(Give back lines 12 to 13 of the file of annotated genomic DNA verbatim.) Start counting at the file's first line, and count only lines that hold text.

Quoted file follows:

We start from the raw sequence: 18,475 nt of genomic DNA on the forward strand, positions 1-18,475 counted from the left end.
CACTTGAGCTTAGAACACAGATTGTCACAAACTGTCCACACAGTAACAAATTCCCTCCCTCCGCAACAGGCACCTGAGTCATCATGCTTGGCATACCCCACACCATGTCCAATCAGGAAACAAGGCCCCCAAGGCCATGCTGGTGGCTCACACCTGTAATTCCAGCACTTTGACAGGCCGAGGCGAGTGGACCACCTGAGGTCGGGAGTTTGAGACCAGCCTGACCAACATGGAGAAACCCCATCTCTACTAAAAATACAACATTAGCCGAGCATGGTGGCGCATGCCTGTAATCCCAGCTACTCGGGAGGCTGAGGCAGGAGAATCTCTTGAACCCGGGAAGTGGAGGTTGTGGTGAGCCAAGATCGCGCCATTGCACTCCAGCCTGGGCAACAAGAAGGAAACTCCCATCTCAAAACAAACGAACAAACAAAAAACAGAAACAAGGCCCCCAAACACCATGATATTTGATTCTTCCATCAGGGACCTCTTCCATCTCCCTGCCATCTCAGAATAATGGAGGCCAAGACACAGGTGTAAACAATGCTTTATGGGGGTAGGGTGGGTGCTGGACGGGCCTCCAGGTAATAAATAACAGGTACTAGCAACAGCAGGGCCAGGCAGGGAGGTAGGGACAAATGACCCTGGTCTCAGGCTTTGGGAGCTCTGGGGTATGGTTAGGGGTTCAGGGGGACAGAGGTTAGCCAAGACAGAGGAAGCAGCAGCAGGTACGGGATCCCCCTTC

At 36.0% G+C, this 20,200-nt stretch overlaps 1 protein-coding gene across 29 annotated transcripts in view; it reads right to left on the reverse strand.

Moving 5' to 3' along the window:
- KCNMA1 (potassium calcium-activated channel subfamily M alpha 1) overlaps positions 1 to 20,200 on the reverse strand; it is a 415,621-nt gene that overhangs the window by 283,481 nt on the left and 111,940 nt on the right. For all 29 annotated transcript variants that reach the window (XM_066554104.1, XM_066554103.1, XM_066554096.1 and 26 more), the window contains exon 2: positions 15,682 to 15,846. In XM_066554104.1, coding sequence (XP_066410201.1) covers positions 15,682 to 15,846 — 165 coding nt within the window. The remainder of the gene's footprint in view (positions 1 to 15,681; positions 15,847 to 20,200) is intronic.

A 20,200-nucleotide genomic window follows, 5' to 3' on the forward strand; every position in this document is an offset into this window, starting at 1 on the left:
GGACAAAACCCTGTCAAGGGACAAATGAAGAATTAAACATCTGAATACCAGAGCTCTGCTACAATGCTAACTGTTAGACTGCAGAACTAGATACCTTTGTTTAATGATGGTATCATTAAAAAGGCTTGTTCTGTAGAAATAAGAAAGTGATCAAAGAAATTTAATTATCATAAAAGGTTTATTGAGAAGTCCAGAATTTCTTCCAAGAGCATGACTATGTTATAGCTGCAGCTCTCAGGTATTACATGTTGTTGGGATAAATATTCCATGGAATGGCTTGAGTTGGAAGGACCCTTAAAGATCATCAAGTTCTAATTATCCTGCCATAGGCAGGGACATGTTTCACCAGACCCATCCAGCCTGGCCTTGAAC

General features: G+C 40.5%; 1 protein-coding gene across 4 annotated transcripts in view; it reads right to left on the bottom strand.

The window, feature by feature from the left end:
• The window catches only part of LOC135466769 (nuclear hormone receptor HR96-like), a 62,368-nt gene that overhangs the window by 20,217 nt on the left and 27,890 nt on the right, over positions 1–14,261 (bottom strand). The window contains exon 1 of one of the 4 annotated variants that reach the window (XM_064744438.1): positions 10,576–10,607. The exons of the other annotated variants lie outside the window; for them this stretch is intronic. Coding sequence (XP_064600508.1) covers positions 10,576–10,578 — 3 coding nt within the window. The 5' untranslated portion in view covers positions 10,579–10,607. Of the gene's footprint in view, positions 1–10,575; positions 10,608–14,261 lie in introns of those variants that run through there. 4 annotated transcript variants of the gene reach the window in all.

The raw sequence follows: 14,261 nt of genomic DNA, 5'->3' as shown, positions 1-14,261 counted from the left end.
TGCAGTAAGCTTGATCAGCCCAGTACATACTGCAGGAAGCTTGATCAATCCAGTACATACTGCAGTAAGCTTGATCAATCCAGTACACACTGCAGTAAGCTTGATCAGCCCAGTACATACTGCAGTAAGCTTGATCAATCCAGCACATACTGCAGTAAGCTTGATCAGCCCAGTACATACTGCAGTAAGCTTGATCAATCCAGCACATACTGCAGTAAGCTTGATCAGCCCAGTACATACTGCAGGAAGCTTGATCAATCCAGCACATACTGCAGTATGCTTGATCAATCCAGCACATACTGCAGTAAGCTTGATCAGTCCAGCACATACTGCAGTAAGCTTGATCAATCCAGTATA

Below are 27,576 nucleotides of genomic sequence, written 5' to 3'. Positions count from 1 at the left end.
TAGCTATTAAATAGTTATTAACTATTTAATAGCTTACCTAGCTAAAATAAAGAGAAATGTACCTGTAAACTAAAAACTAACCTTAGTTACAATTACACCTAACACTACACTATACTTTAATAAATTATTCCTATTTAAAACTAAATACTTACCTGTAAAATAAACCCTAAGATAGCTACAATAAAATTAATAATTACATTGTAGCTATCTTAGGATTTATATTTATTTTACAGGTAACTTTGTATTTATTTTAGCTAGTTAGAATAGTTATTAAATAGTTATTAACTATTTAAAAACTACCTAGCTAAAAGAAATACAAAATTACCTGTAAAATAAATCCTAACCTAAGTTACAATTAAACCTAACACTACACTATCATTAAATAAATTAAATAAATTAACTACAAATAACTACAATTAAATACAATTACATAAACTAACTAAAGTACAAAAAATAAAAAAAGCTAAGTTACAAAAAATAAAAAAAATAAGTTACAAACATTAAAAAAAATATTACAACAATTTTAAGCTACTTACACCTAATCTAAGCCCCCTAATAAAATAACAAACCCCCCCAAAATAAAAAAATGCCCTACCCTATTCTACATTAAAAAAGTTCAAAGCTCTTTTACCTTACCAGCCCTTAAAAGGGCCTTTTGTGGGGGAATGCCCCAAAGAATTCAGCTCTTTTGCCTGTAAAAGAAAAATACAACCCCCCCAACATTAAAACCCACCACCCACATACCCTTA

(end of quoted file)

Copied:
TGCAGTAAGCTTGATCAGCCCAGTACATACTGCAGGAAGCTTGATCAATCCAGTACATACTGCAGTAAGCTTGATCAATCCAGTACACACTGCAGTAAGCTTGATCAGCCCAGTACATACTGCAGTAAGCTTGATCAATCCAGCACATACTGCAGTAAGCTTGATCAGCCCAGTACATACTGCAGTAAGCTTGATCAATCCAGCACATACTGCAGTAAGCTTGATCAGCCCAGTACATACTGCAGGAAGCTTGATCAATCCAGCACATACTGCAGTATGCTTGATCAATCCAGCACATACTGCAGTAAGCTTGATCAGTCCAGCACATACTGCAGTAAGCTTGATCAATCCAGTATA

Below are 27,576 nucleotides of genomic sequence, written 5' to 3'. Positions count from 1 at the left end.